Social-Dances and JIow to Perform Thcvu tchtch is to appear on Tucsdav
and Thursdajs exclusively in. this newspaper. These articles have lecn tcrit
ten hv Mile. I'avlowa, who, as premiere hallerina assoluta of tho St. Petersburg
Imperial Opera, is evenwhere recognised as not onlv the greatest living
dancer, but the greatest living authority on the art of dancing. The pho
tographs icere posed for by Mile. Pavlowa and her partner, Ivan Clustine,
maitre de ballet at the Imperial Opera Houses In Bt. Petersburg and Moscow
and at the Paris Grand Opera, regarded as Europe's foremost masculine
By ANNA PAVLOWA
Tho forward-glide, the fifth figure of
my standardized one-step, offers another
variation which not only mnke.s the entire
dance vlsunlly more artistic, but affords
an agreeable change for the dancers.
This figure comes Immediately after the
Each dancer begins the forward-glide
on tho one count, following the 12 counts
which have been consumed in executing
tho crossover chasse, At Its completion
the cavnller Is on the loft of his lady and
each dancer Is standing erect squarely
on both feet, a distance of some 12 Inches
The forward-glide consists of a four
step dancing walk, forward In "open"
position, the cavnller holding his lady's
left hand with his right, an about-face
turn by the dancers In tho direction of
the partner, and a four-step dancing walk
forward In tho direction from which they
come. If the about-face turn is neatly
executed (for this Is perhaps the hardest
part ofthe figure) there need be no con
cern over the remainder of the steps.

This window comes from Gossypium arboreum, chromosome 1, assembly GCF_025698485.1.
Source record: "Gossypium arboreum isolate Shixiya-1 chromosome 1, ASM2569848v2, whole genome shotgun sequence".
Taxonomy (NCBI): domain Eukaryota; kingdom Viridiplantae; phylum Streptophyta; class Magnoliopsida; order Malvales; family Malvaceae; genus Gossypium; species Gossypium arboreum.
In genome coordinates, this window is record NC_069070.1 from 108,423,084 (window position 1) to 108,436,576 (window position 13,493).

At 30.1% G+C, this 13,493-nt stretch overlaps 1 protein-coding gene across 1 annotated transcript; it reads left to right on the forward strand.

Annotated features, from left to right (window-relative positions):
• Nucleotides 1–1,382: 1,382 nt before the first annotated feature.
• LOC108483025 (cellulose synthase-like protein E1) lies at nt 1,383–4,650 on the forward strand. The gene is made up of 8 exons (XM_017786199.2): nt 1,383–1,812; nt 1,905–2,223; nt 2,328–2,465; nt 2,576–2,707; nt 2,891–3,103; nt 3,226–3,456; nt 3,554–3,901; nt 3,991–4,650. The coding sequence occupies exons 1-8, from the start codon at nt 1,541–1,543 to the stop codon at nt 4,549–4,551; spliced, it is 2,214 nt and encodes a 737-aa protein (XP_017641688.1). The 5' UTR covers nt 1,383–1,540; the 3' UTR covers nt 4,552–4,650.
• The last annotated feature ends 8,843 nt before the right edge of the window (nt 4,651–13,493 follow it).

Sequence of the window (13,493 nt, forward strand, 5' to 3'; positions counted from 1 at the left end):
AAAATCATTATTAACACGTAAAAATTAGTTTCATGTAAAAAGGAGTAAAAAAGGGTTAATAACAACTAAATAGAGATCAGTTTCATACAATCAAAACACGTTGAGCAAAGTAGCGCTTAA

I would llkr to Illustrate the steps by
a simple diagram, which Is appended:
rjHllSCTION A, FACINQ FORWARD.
Lone Short- Somu Samo as 3.
step. er. aa 2. about face.
Lady Rleht Left Right lft
Count...... 1 2 :i 4 (about face)
Cavalier ...Loft Right Left Right
LonK Short- Fame Same aa 3,
step. or. as 2. and about
face on thl count.
DIRECTION n. FACING FORWARD.
Lome Short- Samo Same
Lady RlKht Loft
Count .0, ,"..,
Cavalier .Loft giant.
The lady, on count "one.
as 2. a :i.
as 2. as :t.
takes a for
C. H. RIDGWAY LEFT
ESTATE OF $687,374
Bulk of It Beady for Distribution.
Wills Probated Today.
The estate of Charles Henry Bldgway,
who died In October, 1313, amounted to
I887.374.S0, according to an account filed
with the Iteglster of Wills by Thomas
Craven, executor, for adjudication by the
Orphans' Court. ......,
A balance of ?650,606.46 Ib In the hands
of the executor for distribution among
the. heirs. Investments Included In this
balance are bonds of the Chicago, Hock
Island and Pacific. 2t,250: Portland Itall
way, Light and Power Company, 18,80Q,
Wilmington and Northern Railroad Com
pany, J35.000; Lehigh Valley Railroad
Company. 50,U0; Lehigh Coal and Navi
gation Company, .25; Pennsylvania
'Company, $10,175; 76 shares of Philadel
phia. Qermantown and Norrlstown Rail
road Company. JlO.MO, and 21 shares of
Philadelphia National Bank, 19150.
Wills admitted to probate today making
private distribution of estates are those
of Rachel Buvlnger. late of all North I6th
street, $15,200; Ernest C. Hunt, eoutheait
corner 7th and York streets, JtSOO; Joseph
D. Maieberger, 2223 Fisher's avenue. $3000.
Personal property of Isabel M. Cole has
been appraised at J.22.668.J0; Frances Mc